Would Sectoral Bargaining Provide a Better Framework for American Labor Law?
Labor leader David Rolf and American Compass’s Oren Cass discuss the potential for sectoral bargaining in America.
Most Americans take for granted that our enterprise-based system of organized labor is simply the way collective bargaining works: employees at a worksite vote on whether to unionize; if the union wins, it bargains with the employer. This in fact represents an outlier among advanced economies, most of which use a system of “sectoral bargaining” that requires industry-wide representatives for workers and employers to bargain over industry-wide standards. As Michael Lind argues in his essay, The Once and Future American Labor Law:
The present U.S. labor law system is based on decentralized, enterprise-based bargaining that offers few real advantages to workers but grants employers many opportunities to resist coming to the bargaining table. While industries governed by multi-employer contracts have created stable employment, established living wages, and resisted arbitrage, those that fall within the [current American] framework have witnessed a near-extinction of organized labor and left workers with only the minimal, standardized government safety net.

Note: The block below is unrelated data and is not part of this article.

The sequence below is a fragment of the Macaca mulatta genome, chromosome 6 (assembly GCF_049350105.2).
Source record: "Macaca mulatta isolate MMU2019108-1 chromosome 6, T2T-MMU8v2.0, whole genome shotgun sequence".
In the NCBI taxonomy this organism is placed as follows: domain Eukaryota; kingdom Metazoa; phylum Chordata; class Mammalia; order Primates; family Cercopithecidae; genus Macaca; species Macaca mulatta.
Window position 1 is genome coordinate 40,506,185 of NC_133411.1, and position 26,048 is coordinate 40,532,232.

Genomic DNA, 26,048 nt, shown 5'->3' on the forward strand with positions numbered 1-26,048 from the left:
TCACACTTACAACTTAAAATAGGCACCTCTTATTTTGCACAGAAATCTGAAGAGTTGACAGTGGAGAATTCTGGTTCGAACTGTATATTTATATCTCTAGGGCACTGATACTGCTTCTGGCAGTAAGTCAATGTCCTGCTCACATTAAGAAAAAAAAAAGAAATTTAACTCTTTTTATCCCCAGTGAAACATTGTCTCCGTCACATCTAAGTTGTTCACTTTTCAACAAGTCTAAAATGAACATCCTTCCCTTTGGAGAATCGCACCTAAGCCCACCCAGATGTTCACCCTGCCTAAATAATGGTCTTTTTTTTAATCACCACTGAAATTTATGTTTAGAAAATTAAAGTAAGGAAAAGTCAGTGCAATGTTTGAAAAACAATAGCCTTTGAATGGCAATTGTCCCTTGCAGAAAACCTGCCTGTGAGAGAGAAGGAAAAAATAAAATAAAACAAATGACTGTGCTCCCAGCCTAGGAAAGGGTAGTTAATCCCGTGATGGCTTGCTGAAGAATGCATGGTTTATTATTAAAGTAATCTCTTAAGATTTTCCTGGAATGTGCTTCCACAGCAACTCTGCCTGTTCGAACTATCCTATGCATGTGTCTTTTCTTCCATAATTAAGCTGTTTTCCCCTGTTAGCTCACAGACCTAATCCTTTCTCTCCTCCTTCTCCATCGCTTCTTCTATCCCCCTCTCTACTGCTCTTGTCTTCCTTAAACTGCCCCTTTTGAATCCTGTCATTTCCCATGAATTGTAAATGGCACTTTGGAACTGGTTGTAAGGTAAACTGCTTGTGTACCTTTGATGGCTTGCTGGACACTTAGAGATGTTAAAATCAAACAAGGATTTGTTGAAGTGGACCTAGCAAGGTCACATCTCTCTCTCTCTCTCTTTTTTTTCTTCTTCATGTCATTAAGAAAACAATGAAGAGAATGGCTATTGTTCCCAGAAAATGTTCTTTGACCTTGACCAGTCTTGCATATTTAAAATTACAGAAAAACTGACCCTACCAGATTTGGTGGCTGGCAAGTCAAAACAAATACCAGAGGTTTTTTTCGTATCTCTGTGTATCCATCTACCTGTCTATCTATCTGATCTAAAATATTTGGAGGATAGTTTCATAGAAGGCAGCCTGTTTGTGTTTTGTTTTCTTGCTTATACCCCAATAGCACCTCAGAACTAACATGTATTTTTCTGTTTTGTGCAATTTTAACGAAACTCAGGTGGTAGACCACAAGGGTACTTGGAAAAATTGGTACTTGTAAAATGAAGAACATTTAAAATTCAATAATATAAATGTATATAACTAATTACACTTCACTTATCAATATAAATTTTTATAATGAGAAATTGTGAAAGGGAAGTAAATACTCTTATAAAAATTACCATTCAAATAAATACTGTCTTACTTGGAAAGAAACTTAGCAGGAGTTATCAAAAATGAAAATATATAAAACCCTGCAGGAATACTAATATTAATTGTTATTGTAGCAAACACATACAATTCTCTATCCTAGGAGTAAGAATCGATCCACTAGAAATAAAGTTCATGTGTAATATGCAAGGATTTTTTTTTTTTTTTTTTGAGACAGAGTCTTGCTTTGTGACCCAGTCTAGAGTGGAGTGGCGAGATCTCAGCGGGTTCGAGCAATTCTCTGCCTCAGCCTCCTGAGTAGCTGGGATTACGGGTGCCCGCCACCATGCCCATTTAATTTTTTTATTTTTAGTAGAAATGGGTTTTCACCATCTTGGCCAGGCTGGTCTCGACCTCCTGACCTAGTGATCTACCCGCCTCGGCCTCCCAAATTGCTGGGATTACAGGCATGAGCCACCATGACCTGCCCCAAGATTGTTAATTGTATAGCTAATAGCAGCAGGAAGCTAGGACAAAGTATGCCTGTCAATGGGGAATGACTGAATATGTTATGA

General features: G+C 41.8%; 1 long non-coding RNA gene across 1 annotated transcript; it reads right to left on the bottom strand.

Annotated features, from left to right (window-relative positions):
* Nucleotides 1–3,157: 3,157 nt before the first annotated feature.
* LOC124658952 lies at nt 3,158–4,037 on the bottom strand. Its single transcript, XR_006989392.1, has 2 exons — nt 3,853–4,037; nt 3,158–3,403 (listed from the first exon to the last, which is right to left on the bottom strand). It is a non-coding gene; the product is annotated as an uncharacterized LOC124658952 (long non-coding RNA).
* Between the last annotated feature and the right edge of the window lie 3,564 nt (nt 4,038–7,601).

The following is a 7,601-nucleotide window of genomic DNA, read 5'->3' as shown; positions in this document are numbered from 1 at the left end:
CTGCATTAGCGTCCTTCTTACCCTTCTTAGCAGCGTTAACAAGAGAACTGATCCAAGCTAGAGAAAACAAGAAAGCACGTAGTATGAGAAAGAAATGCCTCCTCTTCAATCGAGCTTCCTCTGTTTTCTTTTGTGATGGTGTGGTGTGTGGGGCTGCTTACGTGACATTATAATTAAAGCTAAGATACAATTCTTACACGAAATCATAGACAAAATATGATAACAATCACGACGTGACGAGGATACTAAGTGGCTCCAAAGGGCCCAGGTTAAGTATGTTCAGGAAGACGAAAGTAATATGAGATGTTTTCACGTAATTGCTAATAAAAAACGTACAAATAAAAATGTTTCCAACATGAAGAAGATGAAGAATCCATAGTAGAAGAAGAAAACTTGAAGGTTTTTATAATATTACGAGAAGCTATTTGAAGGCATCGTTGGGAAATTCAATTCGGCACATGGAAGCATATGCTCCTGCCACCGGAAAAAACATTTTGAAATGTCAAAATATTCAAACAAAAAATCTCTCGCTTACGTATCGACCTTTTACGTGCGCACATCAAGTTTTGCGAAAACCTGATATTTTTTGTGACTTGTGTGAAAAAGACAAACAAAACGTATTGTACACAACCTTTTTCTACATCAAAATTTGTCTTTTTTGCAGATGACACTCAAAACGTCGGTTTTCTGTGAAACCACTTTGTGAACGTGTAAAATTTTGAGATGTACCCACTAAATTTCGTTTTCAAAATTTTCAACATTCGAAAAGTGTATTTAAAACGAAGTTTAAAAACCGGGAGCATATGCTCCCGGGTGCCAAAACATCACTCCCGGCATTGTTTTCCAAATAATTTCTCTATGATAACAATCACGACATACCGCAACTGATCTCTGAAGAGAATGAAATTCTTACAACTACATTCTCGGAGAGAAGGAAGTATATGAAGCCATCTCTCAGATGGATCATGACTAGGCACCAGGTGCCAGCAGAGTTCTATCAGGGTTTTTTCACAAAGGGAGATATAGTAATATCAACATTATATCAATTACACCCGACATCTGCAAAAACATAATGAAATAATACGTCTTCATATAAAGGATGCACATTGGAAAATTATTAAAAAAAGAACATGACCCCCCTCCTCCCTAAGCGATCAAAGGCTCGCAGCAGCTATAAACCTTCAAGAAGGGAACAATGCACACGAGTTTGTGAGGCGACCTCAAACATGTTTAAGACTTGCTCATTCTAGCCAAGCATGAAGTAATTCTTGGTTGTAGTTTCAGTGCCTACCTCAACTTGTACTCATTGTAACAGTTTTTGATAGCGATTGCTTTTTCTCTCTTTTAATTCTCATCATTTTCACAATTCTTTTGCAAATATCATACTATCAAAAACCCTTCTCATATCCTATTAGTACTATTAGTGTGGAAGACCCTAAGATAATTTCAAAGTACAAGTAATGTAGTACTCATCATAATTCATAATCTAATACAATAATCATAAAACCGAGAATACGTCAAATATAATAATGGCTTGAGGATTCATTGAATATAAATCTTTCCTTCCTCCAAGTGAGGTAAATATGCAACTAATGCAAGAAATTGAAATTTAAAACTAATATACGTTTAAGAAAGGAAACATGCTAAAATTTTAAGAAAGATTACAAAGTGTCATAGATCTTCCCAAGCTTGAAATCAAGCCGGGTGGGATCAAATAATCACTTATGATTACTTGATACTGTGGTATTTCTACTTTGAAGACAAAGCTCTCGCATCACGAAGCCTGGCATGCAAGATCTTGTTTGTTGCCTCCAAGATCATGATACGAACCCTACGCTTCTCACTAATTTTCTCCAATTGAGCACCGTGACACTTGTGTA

But sectoral bargaining is not a panacea. In the United States, where industry-wide agreements have been struck (e.g., among the “big three” automakers and the United Autoworkers), the result has sometimes been an uncompetitive sclerosis that led to stagnation and decline benefiting neither firms nor workers. The nationwide agreements reached in small European countries may not be practical in America’s larger and more diverse economy, but allowing separate agreements at the state level could trigger the same “race to the bottom” that has afflicted the current regime.
In this exchange, labor leader David Rolf and American Compass’s executive director Oren Cass discuss the case for and against sectoral bargaining and the potential for adopting it in America.
Begin reading with David Rolf’s opening entry.
- David Rolf: The Wagner Act’s Original Sin
- Oren Cass: Sectoral Bargaining’s Promise and Peril
- David Rolf: With Labor Power Will Come Labor Responsibility
- Oren Cass: The Long and Winding Road to Reform
- David Rolf: Economic and Political Bargaining Both Depend on Trust
- Oren Cass: Ending with a Starting Point
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